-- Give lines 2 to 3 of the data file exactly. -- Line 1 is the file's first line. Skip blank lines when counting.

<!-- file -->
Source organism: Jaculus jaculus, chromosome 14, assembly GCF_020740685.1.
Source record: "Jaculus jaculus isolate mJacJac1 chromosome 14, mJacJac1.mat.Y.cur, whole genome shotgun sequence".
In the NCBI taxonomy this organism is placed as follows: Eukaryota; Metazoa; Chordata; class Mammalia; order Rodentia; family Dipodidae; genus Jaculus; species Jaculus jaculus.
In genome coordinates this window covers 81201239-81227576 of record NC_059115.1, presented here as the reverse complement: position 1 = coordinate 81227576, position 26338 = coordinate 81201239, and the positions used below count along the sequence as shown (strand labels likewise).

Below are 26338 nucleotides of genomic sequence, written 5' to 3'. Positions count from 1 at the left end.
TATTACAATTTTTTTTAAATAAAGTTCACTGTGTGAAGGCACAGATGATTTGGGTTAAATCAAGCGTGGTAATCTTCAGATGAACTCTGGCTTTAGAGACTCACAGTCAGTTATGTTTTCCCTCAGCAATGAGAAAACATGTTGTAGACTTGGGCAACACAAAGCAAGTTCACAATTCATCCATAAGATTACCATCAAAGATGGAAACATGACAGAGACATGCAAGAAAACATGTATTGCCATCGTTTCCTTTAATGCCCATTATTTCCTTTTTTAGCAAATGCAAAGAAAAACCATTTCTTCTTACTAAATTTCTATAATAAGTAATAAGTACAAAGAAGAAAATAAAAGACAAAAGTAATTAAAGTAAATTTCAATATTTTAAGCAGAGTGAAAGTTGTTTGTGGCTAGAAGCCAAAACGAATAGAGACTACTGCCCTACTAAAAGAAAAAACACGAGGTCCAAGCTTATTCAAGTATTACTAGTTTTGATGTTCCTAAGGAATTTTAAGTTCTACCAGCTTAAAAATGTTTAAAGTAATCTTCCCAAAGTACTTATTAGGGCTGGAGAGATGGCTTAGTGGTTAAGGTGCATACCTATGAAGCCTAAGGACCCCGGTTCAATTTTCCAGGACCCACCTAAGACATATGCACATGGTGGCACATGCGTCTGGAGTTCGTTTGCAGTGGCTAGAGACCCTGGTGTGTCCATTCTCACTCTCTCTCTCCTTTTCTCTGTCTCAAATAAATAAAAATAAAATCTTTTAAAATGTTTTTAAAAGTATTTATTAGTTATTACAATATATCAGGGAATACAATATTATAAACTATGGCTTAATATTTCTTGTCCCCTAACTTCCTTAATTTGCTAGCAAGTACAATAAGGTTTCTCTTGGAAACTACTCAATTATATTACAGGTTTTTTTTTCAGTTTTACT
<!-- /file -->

Source record: "Jaculus jaculus isolate mJacJac1 chromosome 14, mJacJac1.mat.Y.cur, whole genome shotgun sequence".
In the NCBI taxonomy this organism is placed as follows: Eukaryota; Metazoa; Chordata; class Mammalia; order Rodentia; family Dipodidae; genus Jaculus; species Jaculus jaculus.